From Pelican: No More SCA-Compatibility

On the May 2008 Cover Letter, we ruled:
  • Therefore, as of the May 2009 decisions meetings, we declare that no new name elements or name patterns will be ruled SCA-compatible, that all names previously ruled SCA-compatible are no longer SCA-compatible and that in order for them to be registered, documentation meeting the same standards as for non-SCA-compatible names will be required.
This ruling went into effect with this, the May 2009 Pelican meeting.

Compiled Name Precedents:
François la Flamme
[crest and keep] The element crest falls into the same category as keep. In both cases, we do not have evidence of that element used in a formal place name in period, though we have evidence of each as a geographical element. Bardsley (p. 216 s.n. Crest) dates both Rogerus del Crest and Johannes del Crest to 1379. Bardsley (p. 441 s.n. Keep) dates William atte Kep to 18 Edw. I, Roger Kep to I Edw. III, and Richard atte Kippe to I Edw. III. Reaney & Wilson (p. 261 s.n. Keep) dates Thomas ate Kepe to 1327 and Roger de Kepe to 1332.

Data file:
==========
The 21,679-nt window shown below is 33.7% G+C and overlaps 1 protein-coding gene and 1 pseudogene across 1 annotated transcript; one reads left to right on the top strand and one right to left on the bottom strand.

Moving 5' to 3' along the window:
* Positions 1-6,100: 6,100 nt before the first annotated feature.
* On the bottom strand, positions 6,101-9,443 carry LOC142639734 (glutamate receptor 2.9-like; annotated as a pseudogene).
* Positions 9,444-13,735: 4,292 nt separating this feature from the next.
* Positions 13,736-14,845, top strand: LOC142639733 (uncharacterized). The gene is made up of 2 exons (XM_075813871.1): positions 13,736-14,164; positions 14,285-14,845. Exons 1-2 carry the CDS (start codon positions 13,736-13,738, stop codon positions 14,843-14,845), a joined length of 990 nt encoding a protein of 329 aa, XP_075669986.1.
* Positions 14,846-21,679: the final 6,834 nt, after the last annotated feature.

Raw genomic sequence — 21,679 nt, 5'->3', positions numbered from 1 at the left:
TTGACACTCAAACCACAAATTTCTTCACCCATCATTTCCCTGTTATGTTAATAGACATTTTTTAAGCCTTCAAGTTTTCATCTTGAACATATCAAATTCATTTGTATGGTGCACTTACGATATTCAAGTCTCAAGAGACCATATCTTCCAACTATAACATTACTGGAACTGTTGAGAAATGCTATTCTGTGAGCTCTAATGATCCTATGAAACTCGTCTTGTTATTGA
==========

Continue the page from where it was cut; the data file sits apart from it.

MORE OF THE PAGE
Keep has long been used as part of SCA branch names. The most recent registration is Crossrode Keep, Shire of (registered November 1999 via Ansteorra). This element is effectively regarded as SCA compatible as an element in an English place name. Given the forms in which it has been registered, spellings of the element Keep are registerable both as a separate element (such as Crossrode Keep), and as the final element in a compound place name (such as Northkeep). Registerable spellings include Keep and any alternate spellings which may be documented to period (including those listed above).

Similarly, there has been enough interest in the element crest, including as recently as 1999, to rule it SCA compatible in an English place name. Unlike keep, crest is not registerable as a separate element. So, Ravencrest is a registerable placename, though Ravenwood Crest, for example, is not. [Tristan Ravencrest, 11/01, A-Æthelmearc]